As we explain in the Small Business Guide to the On-Demand Economy, the term on-demand economy refers to the app-enabled marketplaces that match up service-providers with customers in need of those services. Best known among this type of service is Uber, but now there are countless versions of on-demand marketplaces, including those being developed by such online powerhouses as Amazon. Recently, Google rolled out its take on a search-engine enabled on-demand marketplace with a beta test in San Francisco of Google home services ads.

Rumored since Spring 2015, Google is slowly rolling out its version of a home services product to compete in the on-demand economy. Currently being beta tested in San Francisco, the “home services ads” program will be managed through the service provider’s AdWords Express account.

If it sounds like any old on-demand marketplace, it is. Except that it’s integrated into the 800-lb. gorilla of search engines, a major source of prospective customers and providers that all those other home services on-demand startups use.

Search Engine Land recently ran a round-up of quotes from  home services on-demand startup founders  who, as expected, provided lots of whistling past the graveyard responses regarding Google’s home services search—much of which might be true. Google’s been known to come late to the party on many fronts—and never quite figure out what motivates buyers and sellers.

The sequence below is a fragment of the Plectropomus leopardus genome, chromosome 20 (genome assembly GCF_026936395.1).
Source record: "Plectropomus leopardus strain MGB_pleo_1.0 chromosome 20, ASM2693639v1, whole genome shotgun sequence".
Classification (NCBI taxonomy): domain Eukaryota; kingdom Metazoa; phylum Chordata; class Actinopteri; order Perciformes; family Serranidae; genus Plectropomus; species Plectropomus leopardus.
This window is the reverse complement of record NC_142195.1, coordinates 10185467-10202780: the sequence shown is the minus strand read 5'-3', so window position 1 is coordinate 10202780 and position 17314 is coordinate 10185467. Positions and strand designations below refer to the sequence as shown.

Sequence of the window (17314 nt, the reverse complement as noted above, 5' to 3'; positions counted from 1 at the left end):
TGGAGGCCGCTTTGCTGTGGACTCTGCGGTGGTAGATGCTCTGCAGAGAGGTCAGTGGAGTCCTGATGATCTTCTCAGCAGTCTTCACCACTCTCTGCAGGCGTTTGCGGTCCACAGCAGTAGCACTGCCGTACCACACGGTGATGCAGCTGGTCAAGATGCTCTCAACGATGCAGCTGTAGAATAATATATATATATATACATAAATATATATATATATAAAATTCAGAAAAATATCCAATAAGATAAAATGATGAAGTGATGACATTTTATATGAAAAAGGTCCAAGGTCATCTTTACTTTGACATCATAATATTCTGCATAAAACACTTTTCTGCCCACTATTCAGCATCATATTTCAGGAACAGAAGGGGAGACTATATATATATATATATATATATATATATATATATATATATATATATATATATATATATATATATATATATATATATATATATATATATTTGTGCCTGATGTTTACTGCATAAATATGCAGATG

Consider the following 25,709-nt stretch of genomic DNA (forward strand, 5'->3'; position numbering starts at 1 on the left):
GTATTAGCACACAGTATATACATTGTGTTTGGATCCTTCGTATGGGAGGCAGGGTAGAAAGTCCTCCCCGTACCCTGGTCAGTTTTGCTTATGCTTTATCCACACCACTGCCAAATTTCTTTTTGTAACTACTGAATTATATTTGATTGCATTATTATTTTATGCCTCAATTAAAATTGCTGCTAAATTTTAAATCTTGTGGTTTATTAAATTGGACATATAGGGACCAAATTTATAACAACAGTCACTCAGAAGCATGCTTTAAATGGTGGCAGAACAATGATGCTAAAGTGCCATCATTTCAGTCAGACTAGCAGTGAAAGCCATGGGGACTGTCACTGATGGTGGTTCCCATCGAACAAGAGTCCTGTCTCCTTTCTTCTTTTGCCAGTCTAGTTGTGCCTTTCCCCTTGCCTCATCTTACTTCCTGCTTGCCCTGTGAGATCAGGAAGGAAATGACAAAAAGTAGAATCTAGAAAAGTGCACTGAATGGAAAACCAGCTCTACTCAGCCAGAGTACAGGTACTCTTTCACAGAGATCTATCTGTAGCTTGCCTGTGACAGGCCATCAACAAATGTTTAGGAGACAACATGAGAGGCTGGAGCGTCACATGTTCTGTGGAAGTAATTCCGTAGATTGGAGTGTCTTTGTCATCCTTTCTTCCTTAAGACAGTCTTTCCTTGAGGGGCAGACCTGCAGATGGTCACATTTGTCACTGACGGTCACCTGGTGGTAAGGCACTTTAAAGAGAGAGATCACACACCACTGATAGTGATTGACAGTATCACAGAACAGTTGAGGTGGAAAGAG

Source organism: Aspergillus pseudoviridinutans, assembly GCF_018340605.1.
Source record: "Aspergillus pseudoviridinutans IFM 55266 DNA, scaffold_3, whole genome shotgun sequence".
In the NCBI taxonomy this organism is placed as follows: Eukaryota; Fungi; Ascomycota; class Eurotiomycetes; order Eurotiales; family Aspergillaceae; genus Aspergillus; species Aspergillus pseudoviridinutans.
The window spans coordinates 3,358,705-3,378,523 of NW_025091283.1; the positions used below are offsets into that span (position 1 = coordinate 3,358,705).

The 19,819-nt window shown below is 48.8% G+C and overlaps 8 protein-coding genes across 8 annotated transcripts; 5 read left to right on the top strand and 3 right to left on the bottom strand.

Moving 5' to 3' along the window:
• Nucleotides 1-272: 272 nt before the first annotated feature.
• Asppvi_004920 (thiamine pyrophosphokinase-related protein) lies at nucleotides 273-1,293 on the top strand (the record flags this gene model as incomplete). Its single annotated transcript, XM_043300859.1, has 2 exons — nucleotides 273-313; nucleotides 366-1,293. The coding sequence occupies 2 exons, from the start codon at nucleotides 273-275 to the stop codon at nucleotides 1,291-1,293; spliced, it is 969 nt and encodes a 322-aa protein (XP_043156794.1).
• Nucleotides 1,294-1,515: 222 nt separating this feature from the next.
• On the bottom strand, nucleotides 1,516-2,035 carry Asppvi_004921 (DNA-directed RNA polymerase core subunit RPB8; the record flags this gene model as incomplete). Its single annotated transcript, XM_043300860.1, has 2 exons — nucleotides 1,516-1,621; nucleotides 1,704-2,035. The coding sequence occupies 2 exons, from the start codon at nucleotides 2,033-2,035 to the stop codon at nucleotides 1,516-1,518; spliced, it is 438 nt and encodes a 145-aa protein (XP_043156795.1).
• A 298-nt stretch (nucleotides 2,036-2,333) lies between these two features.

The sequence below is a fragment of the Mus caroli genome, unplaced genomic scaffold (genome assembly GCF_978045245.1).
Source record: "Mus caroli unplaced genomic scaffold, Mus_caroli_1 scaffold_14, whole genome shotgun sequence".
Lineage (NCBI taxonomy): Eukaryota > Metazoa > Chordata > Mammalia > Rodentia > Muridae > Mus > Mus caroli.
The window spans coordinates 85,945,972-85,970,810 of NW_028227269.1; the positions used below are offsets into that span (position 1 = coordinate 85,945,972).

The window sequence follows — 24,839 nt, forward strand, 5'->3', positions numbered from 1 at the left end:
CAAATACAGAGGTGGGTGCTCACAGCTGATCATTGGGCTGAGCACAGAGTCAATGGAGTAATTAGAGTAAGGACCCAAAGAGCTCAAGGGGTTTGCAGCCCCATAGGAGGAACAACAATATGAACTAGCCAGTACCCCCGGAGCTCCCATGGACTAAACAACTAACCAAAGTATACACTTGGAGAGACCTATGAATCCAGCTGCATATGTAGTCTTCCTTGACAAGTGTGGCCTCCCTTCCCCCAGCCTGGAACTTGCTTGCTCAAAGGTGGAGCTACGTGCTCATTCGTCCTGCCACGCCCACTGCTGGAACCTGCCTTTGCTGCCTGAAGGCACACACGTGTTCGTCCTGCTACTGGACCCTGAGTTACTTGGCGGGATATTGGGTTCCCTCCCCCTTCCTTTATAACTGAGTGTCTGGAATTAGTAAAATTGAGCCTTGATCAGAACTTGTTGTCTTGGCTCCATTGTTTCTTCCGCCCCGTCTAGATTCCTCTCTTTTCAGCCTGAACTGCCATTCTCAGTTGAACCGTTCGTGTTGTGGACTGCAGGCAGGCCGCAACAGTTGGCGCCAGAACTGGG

Adapting to the on-demand marketplace

To compete in this marketplace, Google must provide more than merely a means to advertise ones services. As the search giant is taking the additional step into becoming a market-maker, they must include some of the “givens” of the on-demand economy.

For instance, a feature of a typical on-demand startup one might not expect from Google are the inclusion background checks on the service providers that people will be hiring to come into their homes. Addressing this concern, on its site Google says it “screens all applicants and uses a third party to conduct background checks,” If approved, Google will “organize the information you give us into a polished profile page.”

Connecting Service Providers With Service Users

Three potential service providers show up in an advertising section of Google’s search results page when a Google user searches for a local home services provider (plumber, locksmith, janitorial service).

The home services providers (translation: “advertisers”) manage what they are willing to bid for ad placement through AdWords Express.

Users can then contact the business directly or request follow-ups from up to three providers. (See gif, above)

(via: Search Engine Land)

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